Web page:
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    • What an awesome comment! Thank you very much for the insightful questions and for providing your own well-informed opinion. The only problem that I think exists here is that you are literally preaching to the choir here. I am catholic just the same as you are catholic (even though you might not say so), and I believe in the same source of authority for the one, true, holy, apostolic church. The source of authority for the catholic church is her apostolic nature, as well as her true nature in that she is incapable of of falsehood. This authority is clearly formulated and exercised in the Acts of the Apostles, by the very men who were present for the Life, Death and Resurrection of Jesus Christ. This authority exists within the catholic church today because of apostolic succession, which is an imperative aspect of the catholic faith. I think we agree on all of this– we are catholic after all. From this perspective your madness example is not required. I agree that the church is either right or insane to claim to be the Bridegroom of Christ present here on earth. I know she is right. I also know she is not Roman.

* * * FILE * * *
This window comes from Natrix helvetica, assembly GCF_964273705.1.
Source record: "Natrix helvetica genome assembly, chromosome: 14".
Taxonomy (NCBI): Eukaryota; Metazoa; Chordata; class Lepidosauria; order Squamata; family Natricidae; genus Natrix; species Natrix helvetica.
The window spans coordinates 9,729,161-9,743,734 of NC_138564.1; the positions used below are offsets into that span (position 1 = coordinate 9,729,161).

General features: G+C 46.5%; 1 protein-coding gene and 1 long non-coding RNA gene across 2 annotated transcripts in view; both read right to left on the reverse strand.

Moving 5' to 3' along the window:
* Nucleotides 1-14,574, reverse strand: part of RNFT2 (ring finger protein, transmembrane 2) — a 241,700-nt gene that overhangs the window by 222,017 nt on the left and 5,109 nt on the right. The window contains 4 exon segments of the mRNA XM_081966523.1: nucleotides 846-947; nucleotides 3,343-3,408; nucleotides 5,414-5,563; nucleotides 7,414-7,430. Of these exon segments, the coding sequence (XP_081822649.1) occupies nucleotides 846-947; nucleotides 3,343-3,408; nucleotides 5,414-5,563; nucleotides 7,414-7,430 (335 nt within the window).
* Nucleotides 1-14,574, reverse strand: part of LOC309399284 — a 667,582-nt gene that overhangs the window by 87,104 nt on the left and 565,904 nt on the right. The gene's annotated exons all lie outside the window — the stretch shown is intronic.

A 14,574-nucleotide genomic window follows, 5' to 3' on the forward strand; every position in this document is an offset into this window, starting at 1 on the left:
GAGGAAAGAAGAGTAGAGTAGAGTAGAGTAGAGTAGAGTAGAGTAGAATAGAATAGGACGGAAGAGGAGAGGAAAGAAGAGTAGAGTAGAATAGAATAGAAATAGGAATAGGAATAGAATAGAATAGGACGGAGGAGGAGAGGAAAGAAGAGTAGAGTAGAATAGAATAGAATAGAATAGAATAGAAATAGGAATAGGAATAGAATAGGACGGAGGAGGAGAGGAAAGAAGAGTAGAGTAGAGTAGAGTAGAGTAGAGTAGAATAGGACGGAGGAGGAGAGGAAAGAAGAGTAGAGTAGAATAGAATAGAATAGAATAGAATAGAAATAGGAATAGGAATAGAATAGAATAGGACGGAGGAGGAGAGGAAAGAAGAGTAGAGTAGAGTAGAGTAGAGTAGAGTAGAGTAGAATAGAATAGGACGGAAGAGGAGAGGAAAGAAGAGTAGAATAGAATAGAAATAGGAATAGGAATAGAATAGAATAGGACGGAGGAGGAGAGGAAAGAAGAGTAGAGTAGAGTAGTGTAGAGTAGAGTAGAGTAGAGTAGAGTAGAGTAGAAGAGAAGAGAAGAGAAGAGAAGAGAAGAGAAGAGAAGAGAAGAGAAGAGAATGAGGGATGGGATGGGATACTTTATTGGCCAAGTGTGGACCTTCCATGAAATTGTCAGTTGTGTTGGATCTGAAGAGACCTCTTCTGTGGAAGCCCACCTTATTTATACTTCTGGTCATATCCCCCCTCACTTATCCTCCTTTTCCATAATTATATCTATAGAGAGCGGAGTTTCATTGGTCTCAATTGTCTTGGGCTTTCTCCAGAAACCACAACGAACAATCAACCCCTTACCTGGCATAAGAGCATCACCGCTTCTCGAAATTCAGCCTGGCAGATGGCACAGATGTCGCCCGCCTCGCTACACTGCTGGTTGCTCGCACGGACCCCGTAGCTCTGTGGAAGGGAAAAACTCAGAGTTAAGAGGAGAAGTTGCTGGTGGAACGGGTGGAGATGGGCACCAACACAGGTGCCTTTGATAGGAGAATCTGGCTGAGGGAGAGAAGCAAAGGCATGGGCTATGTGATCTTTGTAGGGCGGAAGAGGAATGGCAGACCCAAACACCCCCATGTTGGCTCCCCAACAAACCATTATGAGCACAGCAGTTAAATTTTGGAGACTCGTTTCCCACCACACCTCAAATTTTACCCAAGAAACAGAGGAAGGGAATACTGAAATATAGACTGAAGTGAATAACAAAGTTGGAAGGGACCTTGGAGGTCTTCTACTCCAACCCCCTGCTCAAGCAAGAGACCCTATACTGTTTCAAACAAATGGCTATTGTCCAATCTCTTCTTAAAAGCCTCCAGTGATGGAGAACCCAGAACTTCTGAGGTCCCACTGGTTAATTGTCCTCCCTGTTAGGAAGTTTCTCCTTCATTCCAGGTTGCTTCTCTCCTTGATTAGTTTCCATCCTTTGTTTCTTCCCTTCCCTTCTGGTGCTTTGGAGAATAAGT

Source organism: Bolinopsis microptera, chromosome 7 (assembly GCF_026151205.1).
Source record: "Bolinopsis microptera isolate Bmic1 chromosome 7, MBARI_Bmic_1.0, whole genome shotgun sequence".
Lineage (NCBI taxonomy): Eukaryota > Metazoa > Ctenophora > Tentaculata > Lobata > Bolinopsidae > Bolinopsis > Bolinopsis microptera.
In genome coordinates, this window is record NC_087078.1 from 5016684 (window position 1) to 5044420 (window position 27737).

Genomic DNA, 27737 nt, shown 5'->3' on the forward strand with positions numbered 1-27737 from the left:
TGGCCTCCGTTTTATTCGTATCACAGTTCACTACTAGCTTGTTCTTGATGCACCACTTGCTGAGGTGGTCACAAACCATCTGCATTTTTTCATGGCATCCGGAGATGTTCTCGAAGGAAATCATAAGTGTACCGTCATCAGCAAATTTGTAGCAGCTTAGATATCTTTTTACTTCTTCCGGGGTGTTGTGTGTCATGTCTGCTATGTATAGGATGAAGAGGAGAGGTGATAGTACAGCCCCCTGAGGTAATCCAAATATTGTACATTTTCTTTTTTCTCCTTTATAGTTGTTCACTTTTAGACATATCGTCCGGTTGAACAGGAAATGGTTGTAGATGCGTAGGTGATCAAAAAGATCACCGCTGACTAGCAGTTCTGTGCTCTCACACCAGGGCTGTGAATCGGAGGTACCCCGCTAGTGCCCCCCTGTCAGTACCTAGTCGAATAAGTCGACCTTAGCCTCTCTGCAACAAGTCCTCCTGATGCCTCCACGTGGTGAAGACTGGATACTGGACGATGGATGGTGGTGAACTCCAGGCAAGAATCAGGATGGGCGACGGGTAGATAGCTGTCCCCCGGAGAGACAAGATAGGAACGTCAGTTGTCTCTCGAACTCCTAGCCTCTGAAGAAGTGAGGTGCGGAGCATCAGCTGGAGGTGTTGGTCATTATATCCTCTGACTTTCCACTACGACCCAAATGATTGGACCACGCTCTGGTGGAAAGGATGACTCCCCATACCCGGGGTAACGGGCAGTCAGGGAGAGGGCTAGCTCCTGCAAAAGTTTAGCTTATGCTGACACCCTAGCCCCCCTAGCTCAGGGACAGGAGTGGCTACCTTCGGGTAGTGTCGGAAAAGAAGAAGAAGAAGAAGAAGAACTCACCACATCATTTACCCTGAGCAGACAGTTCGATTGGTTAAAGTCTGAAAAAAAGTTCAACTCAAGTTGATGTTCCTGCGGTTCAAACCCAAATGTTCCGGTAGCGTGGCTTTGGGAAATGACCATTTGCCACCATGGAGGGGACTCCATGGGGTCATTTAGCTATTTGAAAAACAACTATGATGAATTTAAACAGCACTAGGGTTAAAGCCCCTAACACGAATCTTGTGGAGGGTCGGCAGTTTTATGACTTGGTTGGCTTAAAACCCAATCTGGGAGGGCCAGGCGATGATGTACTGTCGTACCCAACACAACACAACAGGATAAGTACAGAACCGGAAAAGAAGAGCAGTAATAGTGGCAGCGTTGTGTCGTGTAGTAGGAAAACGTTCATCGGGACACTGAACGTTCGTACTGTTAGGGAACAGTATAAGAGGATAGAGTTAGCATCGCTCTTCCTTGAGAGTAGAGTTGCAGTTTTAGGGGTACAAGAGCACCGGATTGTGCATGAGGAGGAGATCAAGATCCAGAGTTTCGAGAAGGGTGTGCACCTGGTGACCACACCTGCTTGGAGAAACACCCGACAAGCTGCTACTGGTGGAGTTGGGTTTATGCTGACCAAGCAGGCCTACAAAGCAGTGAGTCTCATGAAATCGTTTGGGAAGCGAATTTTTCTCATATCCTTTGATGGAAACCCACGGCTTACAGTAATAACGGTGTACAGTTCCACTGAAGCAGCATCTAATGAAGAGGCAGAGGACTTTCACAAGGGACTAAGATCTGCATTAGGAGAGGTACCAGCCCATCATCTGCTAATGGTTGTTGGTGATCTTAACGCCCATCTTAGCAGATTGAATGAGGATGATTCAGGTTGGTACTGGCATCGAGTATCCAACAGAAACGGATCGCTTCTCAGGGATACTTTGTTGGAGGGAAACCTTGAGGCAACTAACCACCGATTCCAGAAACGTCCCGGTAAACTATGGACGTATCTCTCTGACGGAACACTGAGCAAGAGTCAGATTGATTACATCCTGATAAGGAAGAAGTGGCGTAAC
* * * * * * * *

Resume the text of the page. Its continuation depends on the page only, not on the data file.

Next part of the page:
You asked, does the Roman Catholic church possess doctrinal authority? The Roman church is apostolic without question. So they certainly posses doctrinal authority. But they are currently, I propose, in separation from the catholic church. She will remain in separation so long as she insists on emphasizing her Roman nature over her catholic nature manifested in the false teaching of the Supremacy of the Pope (and all dogma arising from this error). In order to understand fully where I am coming from you need to divorce ‘catholic’ and ‘Roman’ because what I am saying is that the catholic church remains true and unaltered in her form which exists across the Christian world but that truth does not currently reside in the Roman church in its entirety. It also does not exist in its entity within the Anglican church or the Orthodox church because the majority Bishops within those sects continue to advocate an uncatholic approach to their catholicity. I would not argue with saying that the Bishop of Canterbury is not any less catholic that the Bishop of Rome when it comes to how they oversee their own flock. Authority within the catholic church resides with the bishops individually. The saying is clear: where the Bishop is, there is the Church. And “the Church” (collectively) makes interpretations and exercises her divine authority collectively as Bishops. This is clear in the Acts of the Apostles in how they made decisions following the Death of Jesus. This is why authority rests at the episcopal level within the Church through apostolic succession and not the presbyter. And we see how the early Church Fathers came together in Councils wherein they made their cases to one another as Bishops in ecclesia. And just like the Apostles they ruled by democracy together and when a decision was made their authority collectively was ratified by each one returning to their church to follow the Will of the Spirit as determined by the Fathers in Council. This is why I accept the first seven ecumenical councils and hold them to establish firmly the principles of the catholic church here on earth– that was their Divine intent.